Friday, 17 October 2014

Blog 76 - Excerpt from I am Isabella

An un-edited excerpt from Chapter One of  my novel   I am Isabella:

I looked in the mirror. Oh man another pimple! I hated pimples. Do you get pimples? I don’t get them bad. Some kids’ faces are covered. Mine just come up to have a holiday and then go away. Dabbing some Clearasil on it I prayed that it would have its holiday quickly and disappear. I pulled on my warm freshly ironed uniform and thought about school.

School. Do you like school? I would describe my feelings towards school as love, hate and like. There were things I loved, there were things I hated and there were things I liked. Obvious hey!

I have thought about this so much that I have categories for my feelings: teachers, students, homework.

Teachers. I really liked my English teacher, Miss George. She was my favourite teacher. Miss gave me great marks on my assignments and she helped me when I get stuck. I actually went to her about my secret and she told me that it would be a good idea to tell it. I even rehearsed for her and she told me how I could improve my speech. She’s done that for other assignments too.  Miss liked it when I put up my hand to answer her questions because most of the other kids didn’t pay much attention ... and she was always friendly and nice to me. I would give her an A+ J

I hated teachers like Mr A. He was my maths teacher. Mr A was the opposite of Miss. No encouragement, no help. When I asked for assistance I got, “Look in the book!” accompanied by a harsh expression. Well the book didn’t have a mouth or a brain so it couldn’t explain the maths to me! I would get so frustrated. Mr A. was so unfriendly and never smiled. I would give him an F L

All the other teachers rated in between – I liked them.

Students. I loved hanging out with my friends at school. Without friends school wouldn’t be much fun. Lunchtimes were spent hanging out at the basketball courts where we would chat, goof off and watch the guys play. Sometimes Tilly liked to stir them up by running onto the court, intercepting the ball and throwing it at the goal, or she would dance around the court playing dodge ‘ems. They would always yell at her and snatch it back. It was funny to watch and we would all be laughing our heads off.

Sofia still came to sit with us. I was getting used to having her around. She was alright. Thursdays, second break was Art Club. I loved Art Club. Mr Brady, one of the art teachers, would teach us about different types of media and techniques. We were learning heaps. Maybe one day I could design skateboard decks. That would be cool to do! J

I hated my bullies. Tia and Carla. The price you paid for being different was called a bully. “Hey poppy eyes. Hi fish head. Hi googly eyes. Hey flat face.” I’d heard them all before. In my imagination when they would spit one at me I would see myself slapping their smiles off their faces. L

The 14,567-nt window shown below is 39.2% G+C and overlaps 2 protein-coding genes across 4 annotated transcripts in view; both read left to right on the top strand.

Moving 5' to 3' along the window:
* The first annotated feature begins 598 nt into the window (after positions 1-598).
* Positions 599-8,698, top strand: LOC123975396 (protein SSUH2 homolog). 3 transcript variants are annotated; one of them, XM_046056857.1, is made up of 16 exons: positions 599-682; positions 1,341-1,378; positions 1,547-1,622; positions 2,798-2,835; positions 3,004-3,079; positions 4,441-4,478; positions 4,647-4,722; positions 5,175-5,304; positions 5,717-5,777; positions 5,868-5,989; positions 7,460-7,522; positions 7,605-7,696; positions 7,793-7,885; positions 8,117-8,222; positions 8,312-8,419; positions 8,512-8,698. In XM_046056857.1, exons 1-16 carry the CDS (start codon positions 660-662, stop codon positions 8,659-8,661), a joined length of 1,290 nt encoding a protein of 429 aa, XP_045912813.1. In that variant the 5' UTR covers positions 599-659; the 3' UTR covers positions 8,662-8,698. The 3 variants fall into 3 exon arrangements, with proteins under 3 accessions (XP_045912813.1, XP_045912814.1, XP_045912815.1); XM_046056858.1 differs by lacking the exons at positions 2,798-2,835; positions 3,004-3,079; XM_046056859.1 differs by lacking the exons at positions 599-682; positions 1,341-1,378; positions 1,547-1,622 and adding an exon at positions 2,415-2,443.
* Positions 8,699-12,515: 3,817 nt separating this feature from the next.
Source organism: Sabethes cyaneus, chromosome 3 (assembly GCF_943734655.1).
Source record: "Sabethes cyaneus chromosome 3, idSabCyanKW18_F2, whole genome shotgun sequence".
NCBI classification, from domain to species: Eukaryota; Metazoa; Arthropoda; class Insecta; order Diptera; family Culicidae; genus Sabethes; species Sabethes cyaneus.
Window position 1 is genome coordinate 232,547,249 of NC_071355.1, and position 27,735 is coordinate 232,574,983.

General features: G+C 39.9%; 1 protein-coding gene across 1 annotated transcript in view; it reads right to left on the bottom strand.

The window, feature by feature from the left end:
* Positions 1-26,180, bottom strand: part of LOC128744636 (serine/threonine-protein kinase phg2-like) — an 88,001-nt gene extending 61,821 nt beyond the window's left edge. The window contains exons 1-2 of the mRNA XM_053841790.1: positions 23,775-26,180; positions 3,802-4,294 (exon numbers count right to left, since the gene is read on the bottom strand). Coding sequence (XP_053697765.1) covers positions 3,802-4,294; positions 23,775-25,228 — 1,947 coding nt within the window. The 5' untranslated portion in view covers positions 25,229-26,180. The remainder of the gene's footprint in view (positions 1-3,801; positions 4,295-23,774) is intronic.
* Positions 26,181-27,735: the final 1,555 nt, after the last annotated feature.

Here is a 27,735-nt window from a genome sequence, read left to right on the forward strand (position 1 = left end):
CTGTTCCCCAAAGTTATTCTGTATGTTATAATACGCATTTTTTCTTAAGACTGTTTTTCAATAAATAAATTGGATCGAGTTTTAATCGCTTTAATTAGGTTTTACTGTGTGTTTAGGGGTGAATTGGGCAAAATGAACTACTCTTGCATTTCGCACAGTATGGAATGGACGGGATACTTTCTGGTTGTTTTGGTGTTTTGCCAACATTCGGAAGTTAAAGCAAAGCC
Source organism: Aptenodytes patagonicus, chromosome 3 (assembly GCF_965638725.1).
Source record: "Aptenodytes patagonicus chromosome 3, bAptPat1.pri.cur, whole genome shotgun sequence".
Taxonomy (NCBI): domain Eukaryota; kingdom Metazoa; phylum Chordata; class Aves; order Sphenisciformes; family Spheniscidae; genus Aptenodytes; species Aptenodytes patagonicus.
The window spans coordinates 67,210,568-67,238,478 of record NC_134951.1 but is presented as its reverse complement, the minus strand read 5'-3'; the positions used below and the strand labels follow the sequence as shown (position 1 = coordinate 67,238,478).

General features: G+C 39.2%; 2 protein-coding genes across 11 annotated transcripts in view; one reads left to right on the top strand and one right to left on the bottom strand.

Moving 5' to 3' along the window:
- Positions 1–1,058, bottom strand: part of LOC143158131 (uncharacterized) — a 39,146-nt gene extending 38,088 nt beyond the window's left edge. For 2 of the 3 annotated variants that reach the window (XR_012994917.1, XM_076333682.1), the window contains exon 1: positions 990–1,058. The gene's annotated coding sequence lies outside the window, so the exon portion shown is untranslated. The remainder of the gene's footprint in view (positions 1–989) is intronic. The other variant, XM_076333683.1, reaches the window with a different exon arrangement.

Tia you already know about. Carla was in Year Eleven. She made herself known to me on my third day of Year Eight. I was walking to Music and heard a voice say, “Hey fish head.” I looked in the direction which was a bad move, and stared straight into her ugly face. Carla said it again, “Yeah you, fish head.” I was in shock because I had never seen her before. I had no clue who she was. I turned bright red and took off. It was like she had lit a fire baton and was rubbing it all over my body. I told Tilly who went on a mission to find out who this witchy girl was. Tilly became Pinnaroo High’s Detective Holmes. And, like Detective Holmes she solved the mystery – very quickly in fact. Carla was known as a school bully it turned out. I was not her only prey. She picked on lots of kids. During her detective work Tilly found out that Carla couldn’t be expelled because she had some disability which made her exempt, so the school put up with her. Didn’t seem right. I didn’t like meeting up with Carla so if I saw her in the distance I dodged her by walking a different way. Sometimes though it just happened. When it did I flashed her my biggest smile and said, “How are you today kitten?” That was Tilly’s suggestion. I even had to practise saying it to her so it would just come out. Carla never knew what to do and she looked at me like a fish had slapped her in the face. In my heart I would actually much rather take a pair of scissors and cut her up into miniscule pieces! Do you get bullied?

Of course there are other girls and guys I talked to at school, otherwise I would be mute during my classes – they were the ones I liked.

Homework. Do you like homework? I actually didn’t mind doing homework, though I would rather be talking to my friends on Facebook. I really liked English tasks probably because it was my favourite subject. Maths not so much. I got stressed out and angry when I was stuck on problems. I often wanted to chuck the textbook in the bin or throw it out the window into our neighbour’s swimming pool… but of course I didn’t. I would keep on trying and most of the time I figured them out. So I would classify homework as love-hate-like. I can do that because it’s my story. J L

I pulled on my white sports socks and well-worn dirty sneakers. Hopefully Mum would buy me some new ones soon. I couldn’t imagine being Sofia, having money. My mum didn’t work and Dad was on an okay wage. He was a long haul truck driver so we didn’t see much of him. Money was always tight. Sofia would never have to wait for a new pair of sneakers. I was sure she had several new pairs sitting in her cupboard. Mine had holes in them.


© 2012 by Jenny Woolsey

No comments:

Post a Comment